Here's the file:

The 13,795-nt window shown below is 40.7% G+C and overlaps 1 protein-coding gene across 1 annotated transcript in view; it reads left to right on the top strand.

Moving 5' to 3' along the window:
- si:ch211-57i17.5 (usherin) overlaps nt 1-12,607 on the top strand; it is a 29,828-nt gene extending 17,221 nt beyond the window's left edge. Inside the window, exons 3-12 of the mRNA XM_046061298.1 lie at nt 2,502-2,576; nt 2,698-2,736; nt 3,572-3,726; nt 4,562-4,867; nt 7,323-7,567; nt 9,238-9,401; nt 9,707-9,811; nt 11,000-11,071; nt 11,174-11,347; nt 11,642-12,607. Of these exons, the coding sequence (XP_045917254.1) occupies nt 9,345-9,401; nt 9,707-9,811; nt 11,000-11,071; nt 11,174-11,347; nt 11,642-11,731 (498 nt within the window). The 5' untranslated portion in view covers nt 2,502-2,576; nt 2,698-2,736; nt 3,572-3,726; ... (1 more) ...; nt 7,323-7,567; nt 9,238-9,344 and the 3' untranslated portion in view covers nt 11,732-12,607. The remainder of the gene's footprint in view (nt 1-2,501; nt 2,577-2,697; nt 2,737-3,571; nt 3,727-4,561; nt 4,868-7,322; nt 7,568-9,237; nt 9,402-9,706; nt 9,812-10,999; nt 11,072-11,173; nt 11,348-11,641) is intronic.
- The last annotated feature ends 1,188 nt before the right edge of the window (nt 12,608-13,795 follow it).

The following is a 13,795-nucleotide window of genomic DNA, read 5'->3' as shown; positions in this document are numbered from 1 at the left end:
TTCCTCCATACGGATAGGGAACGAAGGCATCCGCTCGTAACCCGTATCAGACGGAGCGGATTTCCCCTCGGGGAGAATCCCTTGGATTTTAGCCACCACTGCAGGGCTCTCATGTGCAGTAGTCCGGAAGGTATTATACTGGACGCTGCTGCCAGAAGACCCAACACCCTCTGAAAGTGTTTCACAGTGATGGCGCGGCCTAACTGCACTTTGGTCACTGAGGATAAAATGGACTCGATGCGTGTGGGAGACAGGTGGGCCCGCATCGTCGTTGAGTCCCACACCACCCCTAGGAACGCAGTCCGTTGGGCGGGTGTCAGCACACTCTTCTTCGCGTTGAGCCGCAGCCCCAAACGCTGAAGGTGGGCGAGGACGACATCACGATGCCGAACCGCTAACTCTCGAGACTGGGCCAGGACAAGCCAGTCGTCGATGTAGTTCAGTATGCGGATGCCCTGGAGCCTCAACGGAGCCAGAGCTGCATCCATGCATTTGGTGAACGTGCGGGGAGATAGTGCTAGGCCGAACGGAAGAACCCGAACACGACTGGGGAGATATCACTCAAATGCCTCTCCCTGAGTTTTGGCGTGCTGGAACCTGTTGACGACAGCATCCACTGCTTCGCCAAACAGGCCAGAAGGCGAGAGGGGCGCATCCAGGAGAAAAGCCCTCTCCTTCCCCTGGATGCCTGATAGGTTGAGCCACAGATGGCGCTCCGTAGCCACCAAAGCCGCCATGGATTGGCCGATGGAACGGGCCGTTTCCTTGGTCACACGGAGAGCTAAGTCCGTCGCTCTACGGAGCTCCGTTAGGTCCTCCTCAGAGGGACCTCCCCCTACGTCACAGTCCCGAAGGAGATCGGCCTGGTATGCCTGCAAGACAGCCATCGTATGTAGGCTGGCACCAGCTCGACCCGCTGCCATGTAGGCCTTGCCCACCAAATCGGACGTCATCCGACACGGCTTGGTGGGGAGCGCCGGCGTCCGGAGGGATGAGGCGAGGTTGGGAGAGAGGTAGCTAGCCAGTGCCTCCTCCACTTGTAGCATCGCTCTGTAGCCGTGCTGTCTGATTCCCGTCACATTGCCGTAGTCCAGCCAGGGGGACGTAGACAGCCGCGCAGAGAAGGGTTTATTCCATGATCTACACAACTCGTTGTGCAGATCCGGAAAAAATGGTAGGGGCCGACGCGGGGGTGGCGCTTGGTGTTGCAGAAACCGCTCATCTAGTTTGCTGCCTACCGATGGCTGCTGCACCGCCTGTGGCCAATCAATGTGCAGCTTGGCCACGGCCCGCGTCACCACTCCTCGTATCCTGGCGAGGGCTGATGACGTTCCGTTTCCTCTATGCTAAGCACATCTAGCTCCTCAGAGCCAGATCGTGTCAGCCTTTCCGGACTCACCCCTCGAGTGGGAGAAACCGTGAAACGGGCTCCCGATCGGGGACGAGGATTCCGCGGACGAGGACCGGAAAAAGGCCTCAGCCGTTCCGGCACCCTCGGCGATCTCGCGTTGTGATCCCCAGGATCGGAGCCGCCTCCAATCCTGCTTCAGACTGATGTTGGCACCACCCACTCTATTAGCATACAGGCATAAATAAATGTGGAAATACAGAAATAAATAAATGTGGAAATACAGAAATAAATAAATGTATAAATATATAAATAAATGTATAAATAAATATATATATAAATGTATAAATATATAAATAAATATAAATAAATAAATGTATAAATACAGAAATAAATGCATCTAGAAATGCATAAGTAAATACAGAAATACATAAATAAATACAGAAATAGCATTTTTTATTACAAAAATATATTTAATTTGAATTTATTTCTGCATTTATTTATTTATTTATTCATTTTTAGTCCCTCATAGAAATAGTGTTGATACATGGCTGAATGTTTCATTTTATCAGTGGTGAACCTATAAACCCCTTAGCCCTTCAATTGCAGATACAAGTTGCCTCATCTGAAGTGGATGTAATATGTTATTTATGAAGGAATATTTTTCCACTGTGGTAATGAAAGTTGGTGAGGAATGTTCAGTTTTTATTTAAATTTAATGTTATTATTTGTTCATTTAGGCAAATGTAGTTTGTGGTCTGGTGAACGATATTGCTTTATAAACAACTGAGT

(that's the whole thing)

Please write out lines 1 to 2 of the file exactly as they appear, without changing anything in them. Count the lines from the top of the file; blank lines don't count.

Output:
The 13,795-nt window shown below is 40.7% G+C and overlaps 1 protein-coding gene across 1 annotated transcript in view; it reads left to right on the top strand.

Moving 5' to 3' along the window: